It’s hard to believe, but it’s back to school time again! This is an exciting time for students and parents alike. I like to think of it as a fresh start.
If grades don’t seem to be where they should be as the school year progresses, consider a hearing evaluation for your student. Even a minimal amount of hearing loss, or hearing loss in just one ear, can get in the way of good comprehension and listening skills needed at every grade level.
Normal hearing is in the range of 0-25 dB HL. If a child is hearing one or more frequencies at 20-25, this is often considered minimal hearing loss. This child would not be a hearing aid candidate, but may have difficulty hearing well in a noisy classroom. If hearing is in the 25-40 dB range, then the child would have a mild hearing loss and would likely experience significant difficulty hearing in the classroom.
Hearing loss may be temporary, due to wax or fluid, or may be permanent. Audiological evaluation and medical consultation would allow us to know whether hearing loss can be treated medically or with hearing aids. A moderate or severe hearing loss will, of course, cause additional listening and academic difficulty.
According to an article in The Hearing Journal by Lippencott, Williams and Wilkins, children with minimal or mild hearing loss may have the following difficulties:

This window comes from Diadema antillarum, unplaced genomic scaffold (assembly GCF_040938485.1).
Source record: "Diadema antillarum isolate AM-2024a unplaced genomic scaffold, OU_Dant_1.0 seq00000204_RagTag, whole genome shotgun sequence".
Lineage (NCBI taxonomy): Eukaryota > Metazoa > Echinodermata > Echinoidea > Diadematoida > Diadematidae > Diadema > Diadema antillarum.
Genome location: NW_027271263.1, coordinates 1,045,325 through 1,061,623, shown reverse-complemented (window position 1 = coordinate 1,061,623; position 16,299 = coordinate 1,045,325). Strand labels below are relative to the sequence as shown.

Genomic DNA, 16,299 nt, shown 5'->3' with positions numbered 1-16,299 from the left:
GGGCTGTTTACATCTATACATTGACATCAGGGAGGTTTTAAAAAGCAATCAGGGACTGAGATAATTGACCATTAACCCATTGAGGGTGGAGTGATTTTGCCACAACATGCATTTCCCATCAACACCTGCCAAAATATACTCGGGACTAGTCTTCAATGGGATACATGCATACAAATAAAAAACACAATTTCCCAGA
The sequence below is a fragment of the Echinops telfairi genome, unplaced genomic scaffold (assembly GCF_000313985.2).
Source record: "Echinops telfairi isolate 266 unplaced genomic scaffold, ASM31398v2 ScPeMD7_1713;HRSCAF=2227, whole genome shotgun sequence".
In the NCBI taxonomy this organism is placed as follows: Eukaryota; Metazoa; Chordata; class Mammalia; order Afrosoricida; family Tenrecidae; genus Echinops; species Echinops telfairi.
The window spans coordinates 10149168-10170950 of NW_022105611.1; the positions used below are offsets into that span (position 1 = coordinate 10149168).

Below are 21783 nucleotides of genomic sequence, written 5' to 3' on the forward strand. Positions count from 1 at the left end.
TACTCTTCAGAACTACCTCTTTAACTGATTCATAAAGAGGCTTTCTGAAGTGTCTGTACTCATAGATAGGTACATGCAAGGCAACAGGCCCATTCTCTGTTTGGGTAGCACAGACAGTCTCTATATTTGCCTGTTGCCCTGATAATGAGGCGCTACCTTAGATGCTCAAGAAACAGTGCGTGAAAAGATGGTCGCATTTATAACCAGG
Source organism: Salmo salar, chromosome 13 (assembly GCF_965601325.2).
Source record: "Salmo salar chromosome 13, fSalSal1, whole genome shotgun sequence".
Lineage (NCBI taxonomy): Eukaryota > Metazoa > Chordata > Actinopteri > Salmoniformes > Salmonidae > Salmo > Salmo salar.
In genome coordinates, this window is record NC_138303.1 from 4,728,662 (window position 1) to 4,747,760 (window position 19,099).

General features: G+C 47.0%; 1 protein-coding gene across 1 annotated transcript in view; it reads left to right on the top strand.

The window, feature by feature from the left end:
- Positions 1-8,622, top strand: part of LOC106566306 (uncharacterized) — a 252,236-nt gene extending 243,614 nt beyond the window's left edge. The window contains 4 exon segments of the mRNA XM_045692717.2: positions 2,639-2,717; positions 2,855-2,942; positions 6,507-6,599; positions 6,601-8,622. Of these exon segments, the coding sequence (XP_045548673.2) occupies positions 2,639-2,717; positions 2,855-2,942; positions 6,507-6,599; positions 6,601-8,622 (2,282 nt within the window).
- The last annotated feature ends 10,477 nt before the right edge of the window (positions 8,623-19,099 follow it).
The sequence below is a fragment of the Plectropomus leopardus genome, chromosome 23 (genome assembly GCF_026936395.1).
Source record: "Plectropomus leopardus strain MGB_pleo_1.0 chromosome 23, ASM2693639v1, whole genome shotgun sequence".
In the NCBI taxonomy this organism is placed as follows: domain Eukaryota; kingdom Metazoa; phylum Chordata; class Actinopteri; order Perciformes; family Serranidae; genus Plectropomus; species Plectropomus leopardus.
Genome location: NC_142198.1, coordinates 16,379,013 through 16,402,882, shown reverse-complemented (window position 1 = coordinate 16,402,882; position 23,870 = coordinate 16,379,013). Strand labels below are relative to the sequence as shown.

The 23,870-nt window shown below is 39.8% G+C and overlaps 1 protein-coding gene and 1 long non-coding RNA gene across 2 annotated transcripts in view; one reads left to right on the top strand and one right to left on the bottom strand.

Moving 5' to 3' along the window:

- Difficulty hearing soft or distant speech
- Difficulty hearing subtle conversational cues that may make them respond inappropriately
- Difficulty with fast speech
- Difficulty hearing word endings that define tense (ed), plurality (s) or possessiveness (‘s).
- A child with minimal or mild hearing loss may fatigue more easily in the classroom due to more effort required to understand what is said.
- The child may appear to “daydream’ or even act up if listening is just too difficult
Sometimes children have normal hearing and still demonstrate the same, or similar, symptoms. This occurs when a child has auditory processing difficulty. If hearing evaluation reveals normal hearing, but your child still seems to have trouble hearing and understanding, especially in background noise, auditory processing may be present. Some audiologists will do additional auditory processing specific to listening in the classroom and do a report with recommendations.
If auditory processing is confirmed, if a minimal amount of hearing loss is present , or if hearing aids are worn, then the child would be a candidate for use of an FM system in the classroom. With this system, the teacher would wear a microphone and her voice would be heard over the noise of the classroom. Preferential seating is also advised, with or without an FM for children with hearing loss and auditory processing difficulty. Reducing the distance between the student and teacher improves the signal to noise ratio and also allows the student to take advantage of visual cues.
If you suspect that your child is having hearing or auditory processing difficulty, call an audiologist today. If you have academic concerns, hearing loss should be ruled out.
Lori Biasotti, Au.D., CCC-A, is a NY State Licensed Audiologist with a private practice audiology and hearing aid dispensing office in Fishkill, NY in the Hudson Valley Towne Center, near Charlie Brown’s Restaurant. Call for an appointment or visit our website at www.familyhearing.org.